The Colorado Bar Association Ethics Committee recently released Formal Ethics Opinion 128 addressing the ethical duties of a lawyer who cannot contact her client. The opinion recognizes that the “missing client” problem, which was already prevalent in the insurance defense context, has become even more common since the enactment of C.R.S. § 42-7-414. That statute requires an individual who purchases a motor vehicle liability policy to designate his insurance carrier as his agent for service of process if the individual cannot be located through reasonable efforts. It allows suit to move forward even where personal service on the individual defendant was never accomplished because it permits substitute service on the defendant’s insurance carrier. Thus, it makes it possible for trial to proceed against a defendant who never personally received notice of the suit filed against him.
Opinion 128 focuses on the ethical obligations of counsel and does not specifically address issues counsel may face should a case proceed to trial. Assuming counsel is still representing a client who was never served personally with notice of suit and will not be present at trial, how should counsel and the courts treat the fact that the defendant is not present during the proceedings? What, if anything, should a jury be told about the defendant’s absence, and how can defense counsel argue against any negative inference that might be raised by plaintiff based on defendant’s absence?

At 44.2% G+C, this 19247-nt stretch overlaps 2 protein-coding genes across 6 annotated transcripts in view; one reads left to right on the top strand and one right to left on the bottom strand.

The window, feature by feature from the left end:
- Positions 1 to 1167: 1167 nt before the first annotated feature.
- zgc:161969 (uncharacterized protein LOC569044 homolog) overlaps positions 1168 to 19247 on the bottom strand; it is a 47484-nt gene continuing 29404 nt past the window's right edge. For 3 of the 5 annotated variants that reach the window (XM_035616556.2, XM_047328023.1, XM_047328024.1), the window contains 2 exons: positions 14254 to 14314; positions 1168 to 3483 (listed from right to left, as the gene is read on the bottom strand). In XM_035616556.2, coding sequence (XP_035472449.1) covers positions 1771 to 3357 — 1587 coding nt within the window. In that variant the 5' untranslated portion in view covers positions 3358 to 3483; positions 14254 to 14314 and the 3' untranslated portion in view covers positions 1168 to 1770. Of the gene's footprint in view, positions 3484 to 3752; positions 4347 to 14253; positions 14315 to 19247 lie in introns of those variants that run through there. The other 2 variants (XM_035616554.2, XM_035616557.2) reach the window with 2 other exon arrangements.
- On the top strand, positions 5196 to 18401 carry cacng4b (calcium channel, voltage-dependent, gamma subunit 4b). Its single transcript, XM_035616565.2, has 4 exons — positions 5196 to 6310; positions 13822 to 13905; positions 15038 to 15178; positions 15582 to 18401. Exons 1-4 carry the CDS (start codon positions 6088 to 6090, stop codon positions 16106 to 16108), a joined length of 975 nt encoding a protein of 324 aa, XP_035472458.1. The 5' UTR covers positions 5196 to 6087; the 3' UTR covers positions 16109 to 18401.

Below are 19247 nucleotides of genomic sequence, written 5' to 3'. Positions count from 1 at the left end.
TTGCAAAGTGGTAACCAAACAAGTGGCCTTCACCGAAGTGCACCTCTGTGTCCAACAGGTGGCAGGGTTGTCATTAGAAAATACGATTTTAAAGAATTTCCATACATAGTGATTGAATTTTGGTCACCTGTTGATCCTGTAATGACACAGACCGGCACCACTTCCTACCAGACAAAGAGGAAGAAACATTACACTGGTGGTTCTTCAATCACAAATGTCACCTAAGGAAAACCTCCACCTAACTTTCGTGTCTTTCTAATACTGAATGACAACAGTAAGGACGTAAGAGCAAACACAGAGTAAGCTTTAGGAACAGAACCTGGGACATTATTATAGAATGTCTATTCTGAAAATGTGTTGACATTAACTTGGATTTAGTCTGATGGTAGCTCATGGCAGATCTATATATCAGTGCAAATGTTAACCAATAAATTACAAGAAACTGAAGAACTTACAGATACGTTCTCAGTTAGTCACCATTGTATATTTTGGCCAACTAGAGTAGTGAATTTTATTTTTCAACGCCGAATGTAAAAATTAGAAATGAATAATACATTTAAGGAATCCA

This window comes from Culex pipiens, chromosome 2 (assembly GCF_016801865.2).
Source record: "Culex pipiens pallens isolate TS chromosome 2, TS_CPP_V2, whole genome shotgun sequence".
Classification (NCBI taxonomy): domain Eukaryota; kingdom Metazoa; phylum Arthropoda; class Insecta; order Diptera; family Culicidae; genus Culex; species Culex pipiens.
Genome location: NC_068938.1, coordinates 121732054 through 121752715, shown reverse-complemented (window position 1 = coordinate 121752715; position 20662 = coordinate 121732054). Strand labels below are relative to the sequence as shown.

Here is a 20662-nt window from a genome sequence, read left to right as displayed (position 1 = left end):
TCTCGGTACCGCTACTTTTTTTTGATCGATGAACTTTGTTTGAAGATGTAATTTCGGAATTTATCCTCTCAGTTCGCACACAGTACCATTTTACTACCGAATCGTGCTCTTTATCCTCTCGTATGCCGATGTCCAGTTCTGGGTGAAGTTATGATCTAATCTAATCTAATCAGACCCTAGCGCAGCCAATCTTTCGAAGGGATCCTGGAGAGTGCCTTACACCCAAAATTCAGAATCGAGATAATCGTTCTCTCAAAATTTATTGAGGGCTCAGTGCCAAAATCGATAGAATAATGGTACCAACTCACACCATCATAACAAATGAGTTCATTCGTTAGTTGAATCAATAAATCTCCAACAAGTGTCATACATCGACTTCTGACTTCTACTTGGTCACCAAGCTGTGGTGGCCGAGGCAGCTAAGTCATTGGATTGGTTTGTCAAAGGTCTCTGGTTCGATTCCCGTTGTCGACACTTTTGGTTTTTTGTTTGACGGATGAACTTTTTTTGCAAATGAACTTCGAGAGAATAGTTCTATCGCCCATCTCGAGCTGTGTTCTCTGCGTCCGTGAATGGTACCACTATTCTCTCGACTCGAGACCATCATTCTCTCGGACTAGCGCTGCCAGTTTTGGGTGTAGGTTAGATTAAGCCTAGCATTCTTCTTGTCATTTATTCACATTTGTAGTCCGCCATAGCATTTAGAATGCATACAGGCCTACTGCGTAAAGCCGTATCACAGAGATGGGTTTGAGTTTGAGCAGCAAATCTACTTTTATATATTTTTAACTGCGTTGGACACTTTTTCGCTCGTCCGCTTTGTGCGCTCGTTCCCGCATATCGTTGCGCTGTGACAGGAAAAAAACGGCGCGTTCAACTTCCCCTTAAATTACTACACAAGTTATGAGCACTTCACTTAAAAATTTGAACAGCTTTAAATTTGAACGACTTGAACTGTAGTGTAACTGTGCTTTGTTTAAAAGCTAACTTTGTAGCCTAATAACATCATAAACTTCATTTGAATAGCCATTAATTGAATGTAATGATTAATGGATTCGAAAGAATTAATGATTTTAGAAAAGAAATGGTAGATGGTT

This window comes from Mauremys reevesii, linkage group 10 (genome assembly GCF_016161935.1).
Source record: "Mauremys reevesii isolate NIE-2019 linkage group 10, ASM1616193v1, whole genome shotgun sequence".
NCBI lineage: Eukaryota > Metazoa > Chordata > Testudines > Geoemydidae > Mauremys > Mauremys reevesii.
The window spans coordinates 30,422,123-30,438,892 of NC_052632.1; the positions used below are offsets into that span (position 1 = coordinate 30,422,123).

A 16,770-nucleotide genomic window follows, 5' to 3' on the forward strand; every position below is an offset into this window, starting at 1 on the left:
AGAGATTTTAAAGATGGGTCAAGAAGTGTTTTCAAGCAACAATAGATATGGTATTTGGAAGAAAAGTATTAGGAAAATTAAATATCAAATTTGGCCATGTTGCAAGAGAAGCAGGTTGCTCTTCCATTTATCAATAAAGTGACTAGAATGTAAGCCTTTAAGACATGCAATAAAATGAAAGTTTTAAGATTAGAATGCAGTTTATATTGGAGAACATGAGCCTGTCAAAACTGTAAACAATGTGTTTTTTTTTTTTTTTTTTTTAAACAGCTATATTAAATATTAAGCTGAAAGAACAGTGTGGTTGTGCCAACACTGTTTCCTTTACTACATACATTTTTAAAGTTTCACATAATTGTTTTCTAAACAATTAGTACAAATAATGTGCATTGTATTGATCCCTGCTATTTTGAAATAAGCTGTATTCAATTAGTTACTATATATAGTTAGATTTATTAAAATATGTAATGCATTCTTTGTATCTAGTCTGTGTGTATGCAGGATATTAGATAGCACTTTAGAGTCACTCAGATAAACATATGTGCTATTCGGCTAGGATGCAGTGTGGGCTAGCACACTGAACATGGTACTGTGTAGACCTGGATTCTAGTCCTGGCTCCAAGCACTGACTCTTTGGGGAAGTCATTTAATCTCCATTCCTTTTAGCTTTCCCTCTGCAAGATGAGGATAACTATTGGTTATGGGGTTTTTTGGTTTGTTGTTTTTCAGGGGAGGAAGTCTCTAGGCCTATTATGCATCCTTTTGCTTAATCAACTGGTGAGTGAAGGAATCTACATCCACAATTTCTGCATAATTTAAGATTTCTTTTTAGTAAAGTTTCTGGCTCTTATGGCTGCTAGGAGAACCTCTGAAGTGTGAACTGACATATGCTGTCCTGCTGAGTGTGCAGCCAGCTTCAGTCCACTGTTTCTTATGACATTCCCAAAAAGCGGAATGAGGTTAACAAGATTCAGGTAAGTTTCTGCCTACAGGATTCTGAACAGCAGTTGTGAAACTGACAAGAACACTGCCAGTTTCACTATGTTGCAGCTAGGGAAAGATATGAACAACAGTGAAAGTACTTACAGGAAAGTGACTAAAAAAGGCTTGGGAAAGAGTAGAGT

Mention of a defendant’s absence can be excluded on the basis of relevance alone. A defendant’s absence at trial is irrelevant to the jury’s liability determination because it suggests nothing about his conduct at the time of the subject incident, and it is of no relevance to the jury’s determination of damages.
The circumstances in which a defendant is absent at trial because he was never initially served with notice of the suit against him contrast sharply with those in which a defendant actively chooses not to testify. Where a defendant who is present at trial declines to answer specific questions on Fifth Amendment grounds, an adverse inference may be raised. In that situation, it can reasonably be argued that an adverse inference should be drawn from the defendant’s willful silence. However, decisions of Colorado courts show that such an inference is inappropriate where a defendant’s failure to testify was not based on the Fifth Amendment privilege against self-incrimination. Compare State Bd. Of Chiropractic Examiners v. Stjernholm, 935 P.2d 959, 794 n. 16 (Colo. 1997) (argument in favor of adverse inference presumption lacks merit where refusal to testify was based on attorney-client privilege), and People v. Tafoya, 833 P.2d 841, 844 (Colo. App.) (instruction to jury that defendant’s absence at trial can be considered as evidence of guilt appropriate only where defendant voluntarily and knowingly absented himself from trial), with Asplin v. Mueller, 687 P.2d 1329, 1331-32 (Colo. App. 1984) (adverse inferences in civil actions permitted where parties refuse to testify in response to probative evidence offered against them); see also Bair v. Faust, 408 S.W. 3d 98 (Mo. 2013) (adverse inference framework inapplicable where party against whom inference was offered did not choose not to testify).